• It is a legal requirement to publish on a school’s website information regarding careers programmes, contact information, and details regarding measurement, assessment, and impact of the programme.
  • Schools should publish destination data and links to helpful resources.
  • Schools should use ‘Compass Online Self Evaluation Tool’ for benchmarking.


  • Ensure every pupil and their parents/careers should have access to good quality information.
  • Use Labour Marketing Information (an online data portal) to help young people understand salaries, promotion opportunities, and location salaries in the jobs market.
  • Engage with the Department for Work and Pensions who offer support for schools regarding local job markets.
  • Myth busting; emphasis that good careers information can support social mobility.


  • Raise the aspiration for all by tailoring to the individual.
  • Prevent all forms of stereotyping, including gender, SEN, and disabilities.
  • Maintain records that track progression for pupils to showcase to employers.
  • Schools to use destination data to measure their success at providing career guidance, and tackling stereotypes and social mobility.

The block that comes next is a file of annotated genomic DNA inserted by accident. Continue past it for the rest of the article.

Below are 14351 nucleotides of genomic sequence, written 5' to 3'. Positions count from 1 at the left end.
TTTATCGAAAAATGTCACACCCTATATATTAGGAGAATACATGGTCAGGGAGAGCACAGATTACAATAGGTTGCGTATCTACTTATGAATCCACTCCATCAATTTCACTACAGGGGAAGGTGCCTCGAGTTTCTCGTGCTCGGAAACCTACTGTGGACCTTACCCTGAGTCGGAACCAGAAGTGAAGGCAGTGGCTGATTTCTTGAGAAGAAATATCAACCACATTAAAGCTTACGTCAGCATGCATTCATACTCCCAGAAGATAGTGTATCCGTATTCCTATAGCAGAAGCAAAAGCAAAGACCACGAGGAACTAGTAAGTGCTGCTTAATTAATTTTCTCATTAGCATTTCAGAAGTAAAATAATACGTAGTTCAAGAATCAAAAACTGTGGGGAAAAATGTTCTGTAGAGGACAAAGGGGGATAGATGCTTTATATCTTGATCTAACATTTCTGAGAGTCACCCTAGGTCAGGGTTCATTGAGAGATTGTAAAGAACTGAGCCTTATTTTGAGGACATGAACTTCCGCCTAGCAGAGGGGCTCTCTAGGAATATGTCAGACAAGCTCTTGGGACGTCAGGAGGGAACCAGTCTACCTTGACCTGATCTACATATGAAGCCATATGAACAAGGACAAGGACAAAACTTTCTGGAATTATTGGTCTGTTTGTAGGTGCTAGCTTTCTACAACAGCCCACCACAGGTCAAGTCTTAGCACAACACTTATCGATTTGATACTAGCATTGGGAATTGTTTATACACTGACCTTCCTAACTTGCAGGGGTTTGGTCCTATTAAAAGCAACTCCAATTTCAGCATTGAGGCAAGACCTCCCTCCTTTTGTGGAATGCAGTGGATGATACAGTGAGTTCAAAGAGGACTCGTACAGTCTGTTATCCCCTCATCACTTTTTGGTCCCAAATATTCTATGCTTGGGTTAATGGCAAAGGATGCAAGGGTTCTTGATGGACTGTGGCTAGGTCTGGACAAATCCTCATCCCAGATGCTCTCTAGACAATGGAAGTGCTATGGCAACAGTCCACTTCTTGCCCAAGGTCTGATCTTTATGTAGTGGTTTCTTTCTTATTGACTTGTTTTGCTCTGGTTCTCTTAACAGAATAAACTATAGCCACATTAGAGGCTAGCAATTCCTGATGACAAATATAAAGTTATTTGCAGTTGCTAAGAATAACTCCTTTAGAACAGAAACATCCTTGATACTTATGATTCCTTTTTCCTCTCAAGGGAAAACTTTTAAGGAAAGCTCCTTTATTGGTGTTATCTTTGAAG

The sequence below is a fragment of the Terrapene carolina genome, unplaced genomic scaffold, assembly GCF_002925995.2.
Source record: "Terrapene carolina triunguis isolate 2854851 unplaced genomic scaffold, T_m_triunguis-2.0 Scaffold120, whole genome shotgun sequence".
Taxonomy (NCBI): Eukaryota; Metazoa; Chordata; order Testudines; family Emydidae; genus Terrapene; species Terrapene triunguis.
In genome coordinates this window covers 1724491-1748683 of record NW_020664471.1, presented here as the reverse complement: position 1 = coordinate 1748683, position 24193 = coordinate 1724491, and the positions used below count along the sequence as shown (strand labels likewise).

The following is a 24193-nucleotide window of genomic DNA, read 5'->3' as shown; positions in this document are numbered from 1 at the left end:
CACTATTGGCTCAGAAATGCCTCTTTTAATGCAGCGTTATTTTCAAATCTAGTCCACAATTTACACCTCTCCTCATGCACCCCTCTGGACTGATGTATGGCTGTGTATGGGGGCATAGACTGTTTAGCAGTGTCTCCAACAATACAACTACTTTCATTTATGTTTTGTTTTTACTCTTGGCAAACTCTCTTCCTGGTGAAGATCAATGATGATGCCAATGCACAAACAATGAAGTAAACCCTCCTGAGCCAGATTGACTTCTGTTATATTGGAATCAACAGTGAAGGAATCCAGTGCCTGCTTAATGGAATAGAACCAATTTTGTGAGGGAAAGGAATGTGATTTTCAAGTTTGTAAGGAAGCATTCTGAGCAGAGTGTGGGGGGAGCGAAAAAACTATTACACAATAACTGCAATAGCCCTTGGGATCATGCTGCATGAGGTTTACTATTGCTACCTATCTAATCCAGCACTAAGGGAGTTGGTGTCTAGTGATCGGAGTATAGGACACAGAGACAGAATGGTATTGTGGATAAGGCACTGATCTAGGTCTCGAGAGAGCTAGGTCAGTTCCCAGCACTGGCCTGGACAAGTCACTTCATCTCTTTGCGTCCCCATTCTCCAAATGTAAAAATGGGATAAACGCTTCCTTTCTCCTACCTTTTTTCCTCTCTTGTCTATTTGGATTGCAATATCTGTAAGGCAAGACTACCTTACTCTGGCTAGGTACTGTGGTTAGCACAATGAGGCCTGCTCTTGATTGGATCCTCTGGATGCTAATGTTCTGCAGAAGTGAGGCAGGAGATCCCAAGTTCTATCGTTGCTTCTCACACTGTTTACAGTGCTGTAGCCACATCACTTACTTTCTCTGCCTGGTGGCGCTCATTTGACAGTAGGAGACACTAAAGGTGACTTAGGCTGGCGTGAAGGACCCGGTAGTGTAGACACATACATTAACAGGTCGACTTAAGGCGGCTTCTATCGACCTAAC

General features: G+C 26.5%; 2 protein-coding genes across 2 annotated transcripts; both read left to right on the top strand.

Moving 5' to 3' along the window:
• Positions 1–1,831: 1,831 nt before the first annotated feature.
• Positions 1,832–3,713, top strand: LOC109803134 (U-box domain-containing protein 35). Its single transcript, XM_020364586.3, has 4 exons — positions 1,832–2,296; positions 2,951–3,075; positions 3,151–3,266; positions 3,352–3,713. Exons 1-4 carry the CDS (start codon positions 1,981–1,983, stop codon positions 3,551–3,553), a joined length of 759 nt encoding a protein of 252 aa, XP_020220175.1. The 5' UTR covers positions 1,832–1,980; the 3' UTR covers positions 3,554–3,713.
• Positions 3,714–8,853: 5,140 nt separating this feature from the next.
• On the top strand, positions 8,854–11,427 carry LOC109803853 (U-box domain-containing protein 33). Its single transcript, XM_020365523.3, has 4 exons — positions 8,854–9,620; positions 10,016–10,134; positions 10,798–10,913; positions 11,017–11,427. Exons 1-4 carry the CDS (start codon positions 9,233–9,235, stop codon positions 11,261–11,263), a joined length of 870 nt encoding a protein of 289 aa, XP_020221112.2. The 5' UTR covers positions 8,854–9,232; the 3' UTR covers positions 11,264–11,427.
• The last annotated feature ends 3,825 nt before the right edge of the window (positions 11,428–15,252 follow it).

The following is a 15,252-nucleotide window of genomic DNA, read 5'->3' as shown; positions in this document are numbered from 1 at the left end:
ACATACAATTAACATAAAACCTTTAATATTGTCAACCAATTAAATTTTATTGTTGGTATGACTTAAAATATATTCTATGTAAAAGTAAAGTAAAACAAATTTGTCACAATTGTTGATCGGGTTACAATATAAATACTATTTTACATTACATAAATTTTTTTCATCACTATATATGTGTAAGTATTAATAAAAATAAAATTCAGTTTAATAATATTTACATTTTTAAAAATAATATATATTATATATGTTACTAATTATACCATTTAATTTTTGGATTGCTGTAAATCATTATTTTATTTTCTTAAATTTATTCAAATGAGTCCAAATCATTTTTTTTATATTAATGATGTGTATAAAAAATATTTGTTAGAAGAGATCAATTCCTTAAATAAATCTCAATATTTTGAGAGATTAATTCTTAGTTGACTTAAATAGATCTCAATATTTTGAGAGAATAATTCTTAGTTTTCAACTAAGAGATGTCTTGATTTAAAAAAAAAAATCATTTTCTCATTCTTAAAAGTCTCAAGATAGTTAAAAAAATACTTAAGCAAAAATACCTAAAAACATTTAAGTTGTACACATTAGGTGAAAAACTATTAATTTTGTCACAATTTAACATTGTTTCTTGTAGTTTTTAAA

• Destinations should be accurately maintained three years after they leave a school (initial plan only).
  • Encourage schools to publish schools data.
  • Provide target support for vulnerable and disadvantaged people.
  • Every young person should have an agreed post 16 plan.
  • Schools, Local Authorities and FE/HE providers should share data on students to help support their needs, such as free school meals.


  • Schools should ask all teachers to support careers; it is not just the responsibility of a Careers Advisor.
  • Schools should deliver careers, employability, and enterprise lessons as part of their PSHE provision.
  • By age of 14 all young people should be exposed to the world of work across a range of professions to understand the importance of GCSE subjects and their impact on progress.
  • Schools should help pupils understand the particular importance of Maths.
  • Pupils to understand that if they do not achieve grade 1 for Maths and English then they should continue working towards it in their 16 to 19 plan.


  • There is a clear correlation between careers talk and outside speakers, and higher returns in the labour market.
  • Schools should help pupils gain practical attributes which will give them the confidence when entering the labour market.
  • Schools should engage fully with local employers and professional networks.